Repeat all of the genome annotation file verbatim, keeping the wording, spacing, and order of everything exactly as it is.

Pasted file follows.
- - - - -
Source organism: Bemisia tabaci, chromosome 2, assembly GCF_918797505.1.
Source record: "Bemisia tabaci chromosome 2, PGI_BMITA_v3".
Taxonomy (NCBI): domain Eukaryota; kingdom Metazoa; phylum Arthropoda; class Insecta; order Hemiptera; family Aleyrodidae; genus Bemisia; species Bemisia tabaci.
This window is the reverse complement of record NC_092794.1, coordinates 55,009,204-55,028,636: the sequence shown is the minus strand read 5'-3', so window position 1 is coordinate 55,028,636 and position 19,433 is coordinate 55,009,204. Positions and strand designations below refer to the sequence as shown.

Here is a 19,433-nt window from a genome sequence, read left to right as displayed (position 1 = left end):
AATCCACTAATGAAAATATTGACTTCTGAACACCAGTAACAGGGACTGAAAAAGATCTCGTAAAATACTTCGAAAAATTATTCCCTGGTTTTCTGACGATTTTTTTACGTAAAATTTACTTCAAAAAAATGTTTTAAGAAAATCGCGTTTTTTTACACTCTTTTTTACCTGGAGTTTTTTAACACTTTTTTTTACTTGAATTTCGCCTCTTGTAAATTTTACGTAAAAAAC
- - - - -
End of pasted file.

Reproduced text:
Source organism: Bemisia tabaci, chromosome 2, assembly GCF_918797505.1.
Source record: "Bemisia tabaci chromosome 2, PGI_BMITA_v3".
Taxonomy (NCBI): domain Eukaryota; kingdom Metazoa; phylum Arthropoda; class Insecta; order Hemiptera; family Aleyrodidae; genus Bemisia; species Bemisia tabaci.
This window is the reverse complement of record NC_092794.1, coordinates 55,009,204-55,028,636: the sequence shown is the minus strand read 5'-3', so window position 1 is coordinate 55,028,636 and position 19,433 is coordinate 55,009,204. Positions and strand designations below refer to the sequence as shown.

Here is a 19,433-nt window from a genome sequence, read left to right as displayed (position 1 = left end):
AATCCACTAATGAAAATATTGACTTCTGAACACCAGTAACAGGGACTGAAAAAGATCTCGTAAAATACTTCGAAAAATTATTCCCTGGTTTTCTGACGATTTTTTTACGTAAAATTTACTTCAAAAAAATGTTTTAAGAAAATCGCGTTTTTTTACACTCTTTTTTACCTGGAGTTTTTTAACACTTTTTTTTACTTGAATTTCGCCTCTTGTAAATTTTACGTAAAAAAC